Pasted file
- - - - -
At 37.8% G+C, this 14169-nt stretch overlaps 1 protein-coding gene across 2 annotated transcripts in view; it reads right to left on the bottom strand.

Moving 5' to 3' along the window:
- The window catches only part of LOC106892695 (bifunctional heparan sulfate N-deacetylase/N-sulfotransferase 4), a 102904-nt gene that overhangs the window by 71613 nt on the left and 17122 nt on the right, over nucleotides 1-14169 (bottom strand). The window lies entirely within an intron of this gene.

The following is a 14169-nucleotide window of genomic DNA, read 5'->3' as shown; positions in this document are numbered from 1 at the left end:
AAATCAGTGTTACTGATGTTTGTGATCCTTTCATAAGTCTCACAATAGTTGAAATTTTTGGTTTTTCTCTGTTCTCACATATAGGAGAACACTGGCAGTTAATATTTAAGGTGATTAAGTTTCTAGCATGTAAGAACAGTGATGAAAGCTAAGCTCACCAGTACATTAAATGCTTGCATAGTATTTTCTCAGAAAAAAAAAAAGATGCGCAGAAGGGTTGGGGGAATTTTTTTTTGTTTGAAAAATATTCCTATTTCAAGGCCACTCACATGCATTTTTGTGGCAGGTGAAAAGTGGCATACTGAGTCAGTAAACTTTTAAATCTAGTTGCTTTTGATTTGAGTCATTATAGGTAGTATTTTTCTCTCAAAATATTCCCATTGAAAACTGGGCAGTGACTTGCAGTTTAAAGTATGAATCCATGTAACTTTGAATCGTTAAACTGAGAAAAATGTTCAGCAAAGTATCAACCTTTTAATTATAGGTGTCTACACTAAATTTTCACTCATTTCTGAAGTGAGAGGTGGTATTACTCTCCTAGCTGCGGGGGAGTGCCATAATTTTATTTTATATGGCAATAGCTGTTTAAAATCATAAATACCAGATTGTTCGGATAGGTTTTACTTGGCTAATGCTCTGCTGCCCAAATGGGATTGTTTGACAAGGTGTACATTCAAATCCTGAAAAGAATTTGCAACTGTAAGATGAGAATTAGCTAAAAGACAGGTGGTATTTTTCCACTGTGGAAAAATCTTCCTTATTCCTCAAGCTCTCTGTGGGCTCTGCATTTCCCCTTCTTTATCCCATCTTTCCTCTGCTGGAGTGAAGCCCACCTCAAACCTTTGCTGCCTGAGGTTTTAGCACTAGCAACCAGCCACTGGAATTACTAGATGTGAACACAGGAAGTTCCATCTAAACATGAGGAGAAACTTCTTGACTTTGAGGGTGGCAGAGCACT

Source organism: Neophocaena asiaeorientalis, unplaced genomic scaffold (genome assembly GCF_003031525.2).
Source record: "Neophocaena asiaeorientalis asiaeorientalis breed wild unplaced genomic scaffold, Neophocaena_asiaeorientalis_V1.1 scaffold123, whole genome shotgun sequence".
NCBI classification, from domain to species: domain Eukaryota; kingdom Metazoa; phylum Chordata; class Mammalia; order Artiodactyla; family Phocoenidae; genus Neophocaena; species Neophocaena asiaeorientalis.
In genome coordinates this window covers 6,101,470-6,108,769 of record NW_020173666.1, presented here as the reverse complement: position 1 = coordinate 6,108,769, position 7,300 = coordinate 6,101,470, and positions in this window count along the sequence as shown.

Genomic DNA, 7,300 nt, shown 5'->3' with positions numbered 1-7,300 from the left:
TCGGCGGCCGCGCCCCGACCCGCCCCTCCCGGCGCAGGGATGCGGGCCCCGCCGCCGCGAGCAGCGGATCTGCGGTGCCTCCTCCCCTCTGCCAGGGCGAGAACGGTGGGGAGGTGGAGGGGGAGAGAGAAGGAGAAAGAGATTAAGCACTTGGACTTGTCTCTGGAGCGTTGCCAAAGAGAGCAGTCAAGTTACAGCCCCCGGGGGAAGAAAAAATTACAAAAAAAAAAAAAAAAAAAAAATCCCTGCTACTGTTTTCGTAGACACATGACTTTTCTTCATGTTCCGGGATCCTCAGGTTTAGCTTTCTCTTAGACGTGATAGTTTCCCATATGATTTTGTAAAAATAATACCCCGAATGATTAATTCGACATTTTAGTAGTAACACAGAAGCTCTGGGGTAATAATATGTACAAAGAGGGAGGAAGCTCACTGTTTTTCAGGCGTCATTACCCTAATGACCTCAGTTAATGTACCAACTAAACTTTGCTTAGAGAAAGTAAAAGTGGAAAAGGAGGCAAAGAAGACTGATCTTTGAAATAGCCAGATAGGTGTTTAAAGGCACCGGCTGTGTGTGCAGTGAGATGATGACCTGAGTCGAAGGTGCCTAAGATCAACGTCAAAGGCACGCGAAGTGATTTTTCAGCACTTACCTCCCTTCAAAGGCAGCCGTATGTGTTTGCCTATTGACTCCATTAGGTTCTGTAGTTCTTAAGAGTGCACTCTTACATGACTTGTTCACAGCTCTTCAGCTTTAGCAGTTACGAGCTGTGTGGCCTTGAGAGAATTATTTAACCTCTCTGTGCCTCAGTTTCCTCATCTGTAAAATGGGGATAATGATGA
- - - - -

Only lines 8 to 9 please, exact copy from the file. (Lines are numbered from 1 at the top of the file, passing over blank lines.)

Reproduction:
NCBI classification, from domain to species: domain Eukaryota; kingdom Metazoa; phylum Chordata; class Mammalia; order Artiodactyla; family Phocoenidae; genus Neophocaena; species Neophocaena asiaeorientalis.
In genome coordinates this window covers 6,101,470-6,108,769 of record NW_020173666.1, presented here as the reverse complement: position 1 = coordinate 6,108,769, position 7,300 = coordinate 6,101,470, and positions in this window count along the sequence as shown.